Carroll’s poem stands as a warning against concentrating power in the hands of a single individual. In January of this year, that was also the warning issued by four judges of the Supreme Court, in an unprecedented press conference. They objected to the manner in which the then Chief Justice of India was using his power to allocate cases to different benches of the Court. One of them, Justice Ranjan Gogoi, takes oath as the new Chief Justice of India today. But a look at his own judicial conduct suggests that it is from Justice Gogoi of the press conference that Chief Justice Gogoi may need to heed that most important of warnings.

The NRC case

Between 2009 and 2012, public interest petitions were filed before the Supreme Court, challenging Section 6A of the Citizenship Act, and also asking for the updating of the National Register of Citizens (NRC) for the State of Assam, in accordance with the Assam Accord. It was argued that this was urgently required to check illegal migration from across the border, and detect and deport non-citizens living in Assam. In the beginning, the court only monitored the government’s progress, asked for status reports, and prodded the administrative authorities.

All that changed, however, in late 2014. First, a bench of the court headed by Justice Gogoi directed the State Coordinator of the NRC to submit in a “sealed cover” a report indicating the “steps and measures” that he was taking to complete his work of updating of NRC. This suggested that the court was no longer content with mere oversight, but would direct both the modalities and the implementation. Then, on December 17, 2014, a two-judge bench of the court — again presided over by Justice Gogoi — referred the constitutional challenge to a larger bench, but also passed a detailed order (authored by Justice R.F. Nariman) setting out a time schedule requiring the draft NRC to be completed by the end of January 2016. The bench of Justices Gogoi and Nariman then virtually took over the task of preparing the NRC.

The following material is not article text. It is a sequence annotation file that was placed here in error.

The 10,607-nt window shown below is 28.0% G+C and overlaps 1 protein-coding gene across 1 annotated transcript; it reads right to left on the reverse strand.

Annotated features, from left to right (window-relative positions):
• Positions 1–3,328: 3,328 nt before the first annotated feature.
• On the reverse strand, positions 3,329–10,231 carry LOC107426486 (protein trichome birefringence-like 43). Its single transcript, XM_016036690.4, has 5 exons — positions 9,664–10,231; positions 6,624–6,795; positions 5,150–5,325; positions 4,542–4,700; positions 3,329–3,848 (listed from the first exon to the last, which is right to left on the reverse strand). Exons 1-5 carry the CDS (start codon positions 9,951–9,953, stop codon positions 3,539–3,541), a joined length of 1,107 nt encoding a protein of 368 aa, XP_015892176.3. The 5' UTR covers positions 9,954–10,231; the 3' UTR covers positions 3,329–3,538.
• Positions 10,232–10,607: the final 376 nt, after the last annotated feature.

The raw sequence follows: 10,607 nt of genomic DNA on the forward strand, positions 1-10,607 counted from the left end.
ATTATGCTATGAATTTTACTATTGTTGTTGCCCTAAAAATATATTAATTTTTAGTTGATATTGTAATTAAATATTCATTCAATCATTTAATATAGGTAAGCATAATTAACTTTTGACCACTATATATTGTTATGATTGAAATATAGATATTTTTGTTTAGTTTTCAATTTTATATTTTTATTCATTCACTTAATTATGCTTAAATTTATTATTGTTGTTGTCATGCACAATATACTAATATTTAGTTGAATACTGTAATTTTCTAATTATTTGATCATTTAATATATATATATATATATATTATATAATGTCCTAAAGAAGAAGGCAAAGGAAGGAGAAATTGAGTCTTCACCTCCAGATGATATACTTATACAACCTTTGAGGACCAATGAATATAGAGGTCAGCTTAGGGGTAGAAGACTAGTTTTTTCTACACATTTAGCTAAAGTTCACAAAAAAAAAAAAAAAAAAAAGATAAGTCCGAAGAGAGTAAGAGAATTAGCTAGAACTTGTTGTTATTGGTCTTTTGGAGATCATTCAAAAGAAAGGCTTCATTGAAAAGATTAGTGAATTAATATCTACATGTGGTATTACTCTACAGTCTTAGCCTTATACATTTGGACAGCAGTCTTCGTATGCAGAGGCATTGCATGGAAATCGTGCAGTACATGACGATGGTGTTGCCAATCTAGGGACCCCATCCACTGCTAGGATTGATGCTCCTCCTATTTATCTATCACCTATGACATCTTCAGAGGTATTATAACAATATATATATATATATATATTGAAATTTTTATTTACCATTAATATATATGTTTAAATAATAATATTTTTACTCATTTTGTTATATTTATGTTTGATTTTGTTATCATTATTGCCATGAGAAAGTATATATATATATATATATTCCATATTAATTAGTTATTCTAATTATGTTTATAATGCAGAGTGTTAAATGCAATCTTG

Three incidents, in particular, highlight this. On February 14, 2017, the NRC Coordinator placed a “power point presentation” before the Court, which set out the “steps involved” (both present and future) in the preparation and upgradation of the NRC. The court did not make this public. Subsequently, however, it was reported that the court had approved an entirely new method of ascertaining citizenship, known as the “Family Tree Verification”, on the basis of a behind-closed-door power-point presentation made to it by the State Coordinator. In July, the State Coordinator stated that on the basis of the Family Tree Method, 65,694 cases had been “discovered to be false”. But as it was also reported, for instance not only did people from the hinterlands have little awareness about this method, but putting together a family tree (in the unique sense in which it is being used in this case) was a big challenge especially for women. None of this was taken into account by the Court.

Second, it became increasingly clear that the time schedule was unrealistic. Extensions were requested, which the court granted grudgingly. On November 30, 2017 — with the deadline a month away — the Attorney-General requested a further extension. It was submitted to the court that more than 75 lakh unverified claims would remain even after the deadline had expired. The court refused an extension, and ordered that a “partial” NRC be published on December 31, with the remainder published later. The Attorney-General protested, arguing that this might raise a law and order problem, as a large number of people would believe they had been excluded from the list. The court brushed aside this objection.